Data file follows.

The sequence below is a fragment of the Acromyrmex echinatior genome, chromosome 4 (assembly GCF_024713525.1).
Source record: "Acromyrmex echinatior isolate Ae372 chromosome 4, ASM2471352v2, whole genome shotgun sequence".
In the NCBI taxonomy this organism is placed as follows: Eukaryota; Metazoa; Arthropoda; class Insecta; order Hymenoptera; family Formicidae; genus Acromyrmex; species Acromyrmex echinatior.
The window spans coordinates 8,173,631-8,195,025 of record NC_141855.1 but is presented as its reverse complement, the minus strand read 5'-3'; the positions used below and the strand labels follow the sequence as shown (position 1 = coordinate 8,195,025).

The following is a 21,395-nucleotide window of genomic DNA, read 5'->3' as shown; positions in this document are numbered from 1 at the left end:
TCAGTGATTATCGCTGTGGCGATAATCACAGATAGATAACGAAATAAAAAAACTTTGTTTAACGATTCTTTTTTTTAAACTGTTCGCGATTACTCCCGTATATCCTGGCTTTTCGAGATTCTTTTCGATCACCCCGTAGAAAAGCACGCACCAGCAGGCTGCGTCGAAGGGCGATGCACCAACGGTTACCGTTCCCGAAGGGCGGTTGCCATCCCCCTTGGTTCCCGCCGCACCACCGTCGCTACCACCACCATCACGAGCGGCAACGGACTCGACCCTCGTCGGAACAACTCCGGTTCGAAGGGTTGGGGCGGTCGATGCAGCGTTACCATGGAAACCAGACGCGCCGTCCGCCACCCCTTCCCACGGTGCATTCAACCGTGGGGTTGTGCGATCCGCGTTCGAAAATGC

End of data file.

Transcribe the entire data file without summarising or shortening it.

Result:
The sequence below is a fragment of the Acromyrmex echinatior genome, chromosome 4 (assembly GCF_024713525.1).
Source record: "Acromyrmex echinatior isolate Ae372 chromosome 4, ASM2471352v2, whole genome shotgun sequence".
In the NCBI taxonomy this organism is placed as follows: Eukaryota; Metazoa; Arthropoda; class Insecta; order Hymenoptera; family Formicidae; genus Acromyrmex; species Acromyrmex echinatior.
The window spans coordinates 8,173,631-8,195,025 of record NC_141855.1 but is presented as its reverse complement, the minus strand read 5'-3'; the positions used below and the strand labels follow the sequence as shown (position 1 = coordinate 8,195,025).

The following is a 21,395-nucleotide window of genomic DNA, read 5'->3' as shown; positions in this document are numbered from 1 at the left end:
TCAGTGATTATCGCTGTGGCGATAATCACAGATAGATAACGAAATAAAAAAACTTTGTTTAACGATTCTTTTTTTTAAACTGTTCGCGATTACTCCCGTATATCCTGGCTTTTCGAGATTCTTTTCGATCACCCCGTAGAAAAGCACGCACCAGCAGGCTGCGTCGAAGGGCGATGCACCAACGGTTACCGTTCCCGAAGGGCGGTTGCCATCCCCCTTGGTTCCCGCCGCACCACCGTCGCTACCACCACCATCACGAGCGGCAACGGACTCGACCCTCGTCGGAACAACTCCGGTTCGAAGGGTTGGGGCGGTCGATGCAGCGTTACCATGGAAACCAGACGCGCCGTCCGCCACCCCTTCCCACGGTGCATTCAACCGTGGGGTTGTGCGATCCGCGTTCGAAAATGC